By Akib Abiola
Why the Naira is falling. Even if an Angel is our President right now, we would still have the same problems unless we Nigerians change our attitudes and spending habits.
In a robust economy like China, Israel and Japan, every dollar they earned circulates through their economy six to eight times before it goes out. In Nigeria, it only circulates twice before it is used for imported goods.
Secondly, every currency earned by an individual in a developed country circulates within the community eight to ten times before it leaves the country but in the case of Nigeria, it only circulates three times before it is spent on imported goods.
Another factor for Naira devaluation is artificial inflation. Prices of local commodities being artificially inflated due to dollar exchange rate. Corn production has nothing to do with dollars.
Finally lack of comparative advantage in our spending habits and the use of our time contributes to the Naira weakness. What do you get out of spraying money at a party compared to investing the money. What do you gain from the time you spent on making stupid video on social media compared to spending same time farming or trading.
If Nigeria is going to be better, we need to change our mindset and stop blaming the President.
The Naira will only get stronger when we change our spending habits and value the currency. Sweeping your money with a broom at a party doesn’t add value to your currency.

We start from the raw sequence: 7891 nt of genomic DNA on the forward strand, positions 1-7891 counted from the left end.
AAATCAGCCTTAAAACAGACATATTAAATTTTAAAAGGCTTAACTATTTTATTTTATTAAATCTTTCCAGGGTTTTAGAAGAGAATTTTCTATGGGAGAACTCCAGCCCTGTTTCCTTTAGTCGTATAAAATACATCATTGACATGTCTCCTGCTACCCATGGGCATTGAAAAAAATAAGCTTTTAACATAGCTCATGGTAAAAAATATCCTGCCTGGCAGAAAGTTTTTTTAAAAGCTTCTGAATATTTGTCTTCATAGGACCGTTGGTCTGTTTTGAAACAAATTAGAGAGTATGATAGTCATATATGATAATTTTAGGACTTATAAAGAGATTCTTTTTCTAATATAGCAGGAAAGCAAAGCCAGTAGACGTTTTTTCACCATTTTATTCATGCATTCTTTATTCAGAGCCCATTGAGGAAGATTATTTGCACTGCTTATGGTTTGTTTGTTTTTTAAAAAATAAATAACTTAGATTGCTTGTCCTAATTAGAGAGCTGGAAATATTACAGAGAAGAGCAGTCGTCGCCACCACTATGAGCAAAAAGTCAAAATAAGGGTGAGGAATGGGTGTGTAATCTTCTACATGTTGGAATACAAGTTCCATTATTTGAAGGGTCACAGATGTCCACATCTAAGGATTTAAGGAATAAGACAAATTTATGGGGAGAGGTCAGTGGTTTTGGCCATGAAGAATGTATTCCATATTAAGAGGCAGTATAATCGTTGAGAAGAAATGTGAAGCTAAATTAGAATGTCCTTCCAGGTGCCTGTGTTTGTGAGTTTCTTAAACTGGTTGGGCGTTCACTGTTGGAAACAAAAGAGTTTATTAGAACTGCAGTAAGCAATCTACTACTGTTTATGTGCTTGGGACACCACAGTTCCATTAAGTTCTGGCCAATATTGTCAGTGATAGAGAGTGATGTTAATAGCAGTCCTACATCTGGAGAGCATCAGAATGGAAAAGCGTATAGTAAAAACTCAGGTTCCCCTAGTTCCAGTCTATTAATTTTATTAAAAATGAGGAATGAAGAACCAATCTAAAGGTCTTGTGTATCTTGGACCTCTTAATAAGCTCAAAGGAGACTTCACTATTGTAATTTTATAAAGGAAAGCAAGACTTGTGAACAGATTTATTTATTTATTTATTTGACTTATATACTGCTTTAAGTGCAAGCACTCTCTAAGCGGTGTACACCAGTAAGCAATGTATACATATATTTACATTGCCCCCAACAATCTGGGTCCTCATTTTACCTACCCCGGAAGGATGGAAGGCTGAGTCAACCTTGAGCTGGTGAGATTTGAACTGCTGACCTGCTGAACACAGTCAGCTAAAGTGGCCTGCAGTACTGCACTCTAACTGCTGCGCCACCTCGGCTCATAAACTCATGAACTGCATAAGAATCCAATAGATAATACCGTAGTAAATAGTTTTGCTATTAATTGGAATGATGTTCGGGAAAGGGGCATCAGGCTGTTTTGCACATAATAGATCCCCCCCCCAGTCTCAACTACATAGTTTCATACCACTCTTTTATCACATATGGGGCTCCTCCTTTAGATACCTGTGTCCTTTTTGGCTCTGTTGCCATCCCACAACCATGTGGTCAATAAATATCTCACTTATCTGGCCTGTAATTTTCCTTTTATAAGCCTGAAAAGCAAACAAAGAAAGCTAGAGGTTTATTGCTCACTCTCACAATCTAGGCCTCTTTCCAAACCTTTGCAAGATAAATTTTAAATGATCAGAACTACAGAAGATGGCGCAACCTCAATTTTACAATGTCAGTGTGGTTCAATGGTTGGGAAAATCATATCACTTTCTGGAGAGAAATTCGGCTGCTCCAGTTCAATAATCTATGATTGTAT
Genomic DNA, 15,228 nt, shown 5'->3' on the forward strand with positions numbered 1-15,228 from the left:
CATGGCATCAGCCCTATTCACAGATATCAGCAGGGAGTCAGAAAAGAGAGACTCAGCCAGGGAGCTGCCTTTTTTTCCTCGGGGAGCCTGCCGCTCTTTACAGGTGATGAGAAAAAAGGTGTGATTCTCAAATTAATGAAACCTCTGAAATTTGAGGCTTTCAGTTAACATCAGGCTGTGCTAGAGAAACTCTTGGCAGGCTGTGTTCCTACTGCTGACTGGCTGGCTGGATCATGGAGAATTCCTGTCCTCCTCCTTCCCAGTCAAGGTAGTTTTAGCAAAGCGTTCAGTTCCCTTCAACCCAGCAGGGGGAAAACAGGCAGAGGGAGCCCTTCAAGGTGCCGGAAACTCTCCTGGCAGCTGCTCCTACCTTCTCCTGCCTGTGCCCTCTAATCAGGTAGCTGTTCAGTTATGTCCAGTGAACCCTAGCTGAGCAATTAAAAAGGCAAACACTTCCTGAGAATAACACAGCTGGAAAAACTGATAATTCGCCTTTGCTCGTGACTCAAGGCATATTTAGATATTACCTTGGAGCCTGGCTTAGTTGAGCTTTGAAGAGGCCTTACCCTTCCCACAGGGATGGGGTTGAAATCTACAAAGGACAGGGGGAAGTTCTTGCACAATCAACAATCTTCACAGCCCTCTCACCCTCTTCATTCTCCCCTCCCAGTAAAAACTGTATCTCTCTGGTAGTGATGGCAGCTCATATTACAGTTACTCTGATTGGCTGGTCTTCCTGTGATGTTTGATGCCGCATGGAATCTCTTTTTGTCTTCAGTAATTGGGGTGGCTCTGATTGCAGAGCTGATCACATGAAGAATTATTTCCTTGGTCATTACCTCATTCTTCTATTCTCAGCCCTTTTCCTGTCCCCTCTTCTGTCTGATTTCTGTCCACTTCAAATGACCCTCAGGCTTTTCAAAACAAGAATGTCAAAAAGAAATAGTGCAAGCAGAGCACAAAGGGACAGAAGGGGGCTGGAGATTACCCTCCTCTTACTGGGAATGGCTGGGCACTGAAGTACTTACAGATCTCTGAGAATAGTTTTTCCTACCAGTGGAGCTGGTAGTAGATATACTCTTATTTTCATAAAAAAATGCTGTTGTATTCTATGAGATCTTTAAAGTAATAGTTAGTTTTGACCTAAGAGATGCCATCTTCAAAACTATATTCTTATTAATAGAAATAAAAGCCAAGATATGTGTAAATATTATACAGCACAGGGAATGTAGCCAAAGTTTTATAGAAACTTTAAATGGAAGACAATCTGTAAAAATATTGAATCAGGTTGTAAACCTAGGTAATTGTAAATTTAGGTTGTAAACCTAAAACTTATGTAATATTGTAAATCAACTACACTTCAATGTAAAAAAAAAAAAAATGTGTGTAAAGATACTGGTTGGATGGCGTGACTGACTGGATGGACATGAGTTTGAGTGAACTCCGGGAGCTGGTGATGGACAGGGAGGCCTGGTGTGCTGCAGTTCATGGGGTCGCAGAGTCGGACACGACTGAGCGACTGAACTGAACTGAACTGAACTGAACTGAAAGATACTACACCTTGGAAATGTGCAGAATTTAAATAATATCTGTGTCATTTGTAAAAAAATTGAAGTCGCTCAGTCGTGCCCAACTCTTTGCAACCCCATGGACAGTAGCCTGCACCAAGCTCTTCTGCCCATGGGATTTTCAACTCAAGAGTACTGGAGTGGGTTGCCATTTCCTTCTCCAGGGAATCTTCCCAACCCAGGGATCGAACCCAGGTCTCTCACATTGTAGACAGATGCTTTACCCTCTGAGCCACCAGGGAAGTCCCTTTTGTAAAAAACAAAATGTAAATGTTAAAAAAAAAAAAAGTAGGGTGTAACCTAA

Nigerians if you want a stronger Naira and a better country, eat Nigerian, dress Nigerian & tour Nigeria. Voluntarily give up pilgrimages to Saudi and Israel. Pay your taxes before your tithes.
The value of the Naira, exchange rate is determined by the law of supply and demand. The availability and Nigeria’s earning potential (supply) for dollars cannot meet the demand for the hard currency. We are all chasing to buy dollars with our Naira.
All things being equal when demand exceeds supply, prices increase, inflation rises and the exchange rate for your currency increases and your currency is devalued.
Finally, to compound the problem, the previous administration has collected and squandered all the payments for future oil deliveries. We are only delivering oil now to the purchasers without collecting revenues.
Imagine if a cocoa farmer has collected the money for the next ten to twenty years for his cocoa and spent it on a lavish marriage wedding or a naming ceremony party, would he have money to send his children to school?
This is the peculiar situation President Tinubu has found the economy of the country. It is going to take more than six months to dig us out of the hole that the successive governments have put us in.